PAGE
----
United States, World War II Draft Registration Cards (FamilySearch Historical Records)
|This article describes a collection of historical records available at FamilySearch.org.|
Access the records: United States, World War II Draft Registration Cards, 1942 and United States, World War II Draft Registration Cards with index.
- 1 Collection Time Period
- 2 Record Description
- 3 How to Use the Records
- 4 Record History
- 5 Known Issues with This Collection
- 6 Related Websites
- 7 Related Wiki Articles
- 8 Citing FamilySearch Historical Collections
- 9 Citation for This Collection
Collection Time Period
While the cards were created on April 27, 1942, they pertain to men born on or between April 27, 1877, and February 16, 1897.
The draft registration cards are preprinted forms with information recorded on the front and back. Cards for the states of Delaware, Maryland, Pennsylvania and West Virginia were filmed with the front of one card on the same image as the back of the next card in the sequence.
Genealogical information on the registration cards includes:
- Birth date
- Birthplace (lists town or county and state or country)
- Mailing address
- Name and address of the person who will always know the registrant’s address
- Place of employment or business
- Employer’s name and address
How to Use the Records
Use draft registration cards to learn an exact birth date and birthplace for a male ancestor. Use this information to then locate other record types, such as vital records.
After the United States entered World War II, a new Selective Service Act required that all men between the ages of 18 and 64 register for the draft. The fourth draft registration covered males ages 45 to 64. The local draft board of the Selective Service System conducted the registration. The original registration cards were later sent to the regional branch of the National Archives responsible for receiving records from that state. Draft registration cards exist for 40 states and for Puerto Rico. For New York, cards exist only for the boroughs of New York City. The cards for the following eight states were destroyed:
- North Carolina
- South Carolina
These records cover about 10 percent of the population.
Why the Record Was Created
This draft registration, called the Fourth Registration, or Old Man’s Registration, was held on April 27, 1942. The purpose of this registration was to collect information on industrial capacity and skills of men who were born between April 27, 1877 and February 16, 1897 (ages 45 to 64). This draft registration was not intended to be used for military service but to provide a complete inventory of manpower resources in the United States that could be utilized for national service during World War II.
Information on the cards was supplied by the individual but recorded by a registrar. While there was a chance of a recording error, each individual signed his card to attest that the information was correct.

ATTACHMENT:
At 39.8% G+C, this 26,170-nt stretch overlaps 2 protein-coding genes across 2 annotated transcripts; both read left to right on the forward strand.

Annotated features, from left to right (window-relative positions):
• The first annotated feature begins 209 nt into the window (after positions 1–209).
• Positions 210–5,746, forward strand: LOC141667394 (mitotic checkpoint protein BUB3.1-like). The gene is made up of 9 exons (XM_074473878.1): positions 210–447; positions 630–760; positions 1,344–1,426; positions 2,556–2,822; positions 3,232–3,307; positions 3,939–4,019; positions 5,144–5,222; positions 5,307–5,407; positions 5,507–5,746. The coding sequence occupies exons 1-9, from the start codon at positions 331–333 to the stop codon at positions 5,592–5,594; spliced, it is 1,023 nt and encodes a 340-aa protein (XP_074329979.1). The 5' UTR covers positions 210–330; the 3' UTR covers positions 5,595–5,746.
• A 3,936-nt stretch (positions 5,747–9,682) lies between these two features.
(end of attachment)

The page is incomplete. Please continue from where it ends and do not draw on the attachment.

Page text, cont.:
Known Issues with This Collection
For a full list of all known issues associated with this collection see the attached Wiki article. If you encounter additional problems, please email them to email@example.com. Please include the full path to the link and a description of the problem in your e-mail. Your assistance will help ensure that future reworks will be considered.
Related Wiki Articles
- United States Military Records
- World War II United States Military Records, 1941 to 1945
- United States World War II Draft Records
Contributions to This Article
| We welcome user additions to FamilySearch Historical Records wiki articles. We are looking for additional information that will help readers understand the topic and better use the available records. We also need translations for collection titles and images in articles about records written in languages other than English. For specific needs, please visit WikiProject FamilySearch Records. |
Please follow these guidelines as you make changes. Thank you for any contributions you may provide.
Citing FamilySearch Historical Collections
When you copy information from a record, you should list where you found the information. This will help you or others to find the record again. It is also good to keep track of records where you did not find information, including the names of the people you looked for in the records.
A suggested format for keeping track of records that you have searched is found in the Wiki Article: Help:How to Create Source Citations For FamilySearch Historical Records Collections.
Examples of Source Citations for a Record in This Collection
- "United States, World War II Draft Registration Cards, 1942." index and images, FamilySearch (https://www.familysearch.org): accessed 8 April 2011. entry for John Thomas Peterson; citing Draft Cards, FHL microfilm 4,147,487; National Archives and Records Administration, Washington, D.C.
- "United States, World War II Draft Registration Cards, 1942," index and images, FamilySearch (https://www.familysearch.org): accessed 8 April 2011. entry for George Bailey; citing Draft Cards, Indiana, B. Bailey, George, Image 1; National Archives and Records Administration, Washington, D.C.
Citation for This Collection
The following citation refers to tohe original source of the data and images published on FamilySearch.org Historical Records. It may include the author, custodian, publisher, or archive for the original records.
"United States, World War II Draft Registration Cards, 1942." index and images, FamilySearch (https://www.familysearch.org): from the National Archives and Records Administration, Washington, D.C. FHL microfilm, Family History Library Salt Lake City, Utah.
Information about creating source citations for FamilySearch Historical Collections is listed in the wiki article Help:How to Create Source Citations For FamilySearch Historicl Records Collections.